How To Modify Recipes For Healthier Results

Craving the creamy, dreamy taste of mashed potatoes but can’t indulge because you are on a diet? Or are you more of a sweet tooth type, thinking of the decadent sweetness of a brownie but can’t indulge?

Well, with a few quick and easy substitutions, you can still relish your favorite foods without totally falling off the diet wagon.


Substituting Fats

When it comes to making things taste good, fat does a really good job. Let’s take a look at a some substitutes you can use when trying to reduce the impact of fat in your weight loss journey.


Plain Greek yogurt: many people don’t yet realize the versatility of this particular dairy product. Thick, creamy and high in protein, nonfat or low fat plain Greek yogurt is an excellent substitute for sour cream on your baked potato or in your mashed potatoes. In casseroles, replacing cream of chicken soup with Greek yogurt really knocks down the calorie count without sacrificing the creamy texture or taste.


Applesauce: this humble food is a terrific substitute for fat when making baked goods like brownies. Most brownie and other bake mixes call for at least a 1/3 cup of oil in the recipe. That’s over 330 calories just in the oil itself – not to mention the whopping 34 grams of fat. When replacing oil with applesauce, measure 1/4 cup of applesauces for every 1/3 cup of oil. The best part of this substitution is that your baked goods – either cakes or brownies – won’t have any flavor of the applesauce whatsoever.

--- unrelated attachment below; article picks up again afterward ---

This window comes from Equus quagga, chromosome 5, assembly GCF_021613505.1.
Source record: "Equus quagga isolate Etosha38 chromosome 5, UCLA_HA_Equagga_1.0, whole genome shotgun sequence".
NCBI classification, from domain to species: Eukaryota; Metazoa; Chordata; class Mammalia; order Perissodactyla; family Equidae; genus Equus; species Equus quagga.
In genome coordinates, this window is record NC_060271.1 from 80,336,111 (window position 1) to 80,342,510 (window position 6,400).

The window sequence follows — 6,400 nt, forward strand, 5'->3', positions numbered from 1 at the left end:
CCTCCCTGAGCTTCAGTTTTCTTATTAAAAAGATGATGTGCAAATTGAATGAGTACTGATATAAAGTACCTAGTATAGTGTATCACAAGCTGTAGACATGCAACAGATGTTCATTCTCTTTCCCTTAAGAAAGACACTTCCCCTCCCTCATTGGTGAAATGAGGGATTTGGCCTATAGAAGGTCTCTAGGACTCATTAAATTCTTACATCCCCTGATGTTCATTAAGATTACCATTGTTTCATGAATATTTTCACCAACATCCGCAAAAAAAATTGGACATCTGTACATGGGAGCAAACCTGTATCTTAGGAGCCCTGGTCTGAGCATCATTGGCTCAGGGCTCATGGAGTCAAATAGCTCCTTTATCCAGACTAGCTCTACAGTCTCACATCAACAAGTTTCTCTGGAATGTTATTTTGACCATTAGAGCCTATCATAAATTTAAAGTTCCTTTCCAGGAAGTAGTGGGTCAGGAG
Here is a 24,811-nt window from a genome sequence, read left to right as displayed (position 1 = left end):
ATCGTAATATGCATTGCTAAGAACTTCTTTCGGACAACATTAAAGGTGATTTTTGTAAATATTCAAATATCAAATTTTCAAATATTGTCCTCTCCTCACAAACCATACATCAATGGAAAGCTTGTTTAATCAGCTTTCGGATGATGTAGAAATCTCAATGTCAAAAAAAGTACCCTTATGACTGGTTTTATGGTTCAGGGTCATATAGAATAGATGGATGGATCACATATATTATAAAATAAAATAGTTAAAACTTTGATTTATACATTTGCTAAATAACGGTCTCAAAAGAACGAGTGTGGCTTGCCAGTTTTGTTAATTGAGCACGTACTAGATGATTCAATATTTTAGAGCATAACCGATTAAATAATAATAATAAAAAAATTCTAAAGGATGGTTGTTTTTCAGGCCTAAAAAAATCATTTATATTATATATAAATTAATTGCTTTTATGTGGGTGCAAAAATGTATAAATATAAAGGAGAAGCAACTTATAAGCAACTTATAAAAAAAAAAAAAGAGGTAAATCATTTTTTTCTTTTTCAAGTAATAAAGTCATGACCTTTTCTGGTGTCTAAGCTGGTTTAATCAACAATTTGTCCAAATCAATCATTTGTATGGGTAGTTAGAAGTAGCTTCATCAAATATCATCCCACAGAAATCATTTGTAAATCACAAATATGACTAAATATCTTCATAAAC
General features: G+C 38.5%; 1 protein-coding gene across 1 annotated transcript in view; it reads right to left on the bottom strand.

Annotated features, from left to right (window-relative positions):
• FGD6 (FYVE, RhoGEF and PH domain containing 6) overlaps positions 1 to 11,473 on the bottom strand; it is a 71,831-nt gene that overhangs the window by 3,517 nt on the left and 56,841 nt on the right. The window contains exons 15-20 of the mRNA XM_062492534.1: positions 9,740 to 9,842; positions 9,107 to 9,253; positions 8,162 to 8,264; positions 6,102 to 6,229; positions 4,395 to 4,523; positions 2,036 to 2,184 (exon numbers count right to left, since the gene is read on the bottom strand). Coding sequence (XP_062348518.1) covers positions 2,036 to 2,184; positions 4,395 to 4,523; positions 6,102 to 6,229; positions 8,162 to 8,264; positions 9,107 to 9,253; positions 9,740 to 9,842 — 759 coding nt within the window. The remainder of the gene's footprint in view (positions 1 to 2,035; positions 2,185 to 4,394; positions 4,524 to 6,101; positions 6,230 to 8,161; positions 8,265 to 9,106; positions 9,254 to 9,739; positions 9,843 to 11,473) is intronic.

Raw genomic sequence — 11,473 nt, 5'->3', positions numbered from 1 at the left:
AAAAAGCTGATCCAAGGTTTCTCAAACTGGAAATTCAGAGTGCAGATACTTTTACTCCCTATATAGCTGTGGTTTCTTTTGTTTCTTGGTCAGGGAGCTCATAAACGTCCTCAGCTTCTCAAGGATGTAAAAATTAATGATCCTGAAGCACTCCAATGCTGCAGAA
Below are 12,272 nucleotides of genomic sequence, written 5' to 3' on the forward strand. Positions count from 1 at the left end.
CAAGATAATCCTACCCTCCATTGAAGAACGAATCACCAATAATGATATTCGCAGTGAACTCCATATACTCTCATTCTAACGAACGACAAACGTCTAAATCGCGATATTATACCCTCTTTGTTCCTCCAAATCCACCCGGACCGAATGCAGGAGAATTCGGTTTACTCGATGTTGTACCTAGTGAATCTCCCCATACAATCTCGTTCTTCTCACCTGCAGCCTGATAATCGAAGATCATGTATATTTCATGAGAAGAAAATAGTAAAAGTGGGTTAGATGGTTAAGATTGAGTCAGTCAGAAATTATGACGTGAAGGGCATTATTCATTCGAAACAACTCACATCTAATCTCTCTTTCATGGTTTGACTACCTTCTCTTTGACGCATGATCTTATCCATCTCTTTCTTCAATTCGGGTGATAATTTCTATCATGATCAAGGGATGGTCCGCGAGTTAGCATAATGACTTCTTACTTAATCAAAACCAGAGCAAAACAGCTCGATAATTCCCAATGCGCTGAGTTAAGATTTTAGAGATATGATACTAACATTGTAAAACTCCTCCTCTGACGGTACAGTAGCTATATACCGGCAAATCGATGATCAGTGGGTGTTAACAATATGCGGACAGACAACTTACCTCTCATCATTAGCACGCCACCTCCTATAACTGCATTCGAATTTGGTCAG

Low fat and non-fat cheese: who doesn’t love a little cheese? But that cheesy goodness comes with a price – high fat and calories. Thankfully, the dairy industry has risen to the call of the dieters and has come up with tasty, lower fat versions of its usual fat-filled fare. Substitutions are easy: use the low fat cheese exactly the same as you would normal cheese in your casseroles, eggs, and other foods. One word of caution: nonfat cheese doesn’t melt nearly as well as low fat cheese and is best used for sprinkling in salads and on top of soups and stews.


Substituting Sweets

There are several substitutes on the market when it comes to replacing sugar with something a little more low calorie. The artificial sweetener saccharin is good for drinks and sprinkling on top of fruits, yogurts and hot cereals but it does not do well in baking. Each individual serving packet has less than four calories but contains the sweetness of two teaspoons of sugar. Sucralose, another artificial sweetener, has the same sweetness as saccharin but can be used in baking. Since it is not metabolized by the body, it has no calories. Aspartame has the same sweetness level as saccharin and sucralose and can be used in recipes, but they must be custom-made for aspartame use.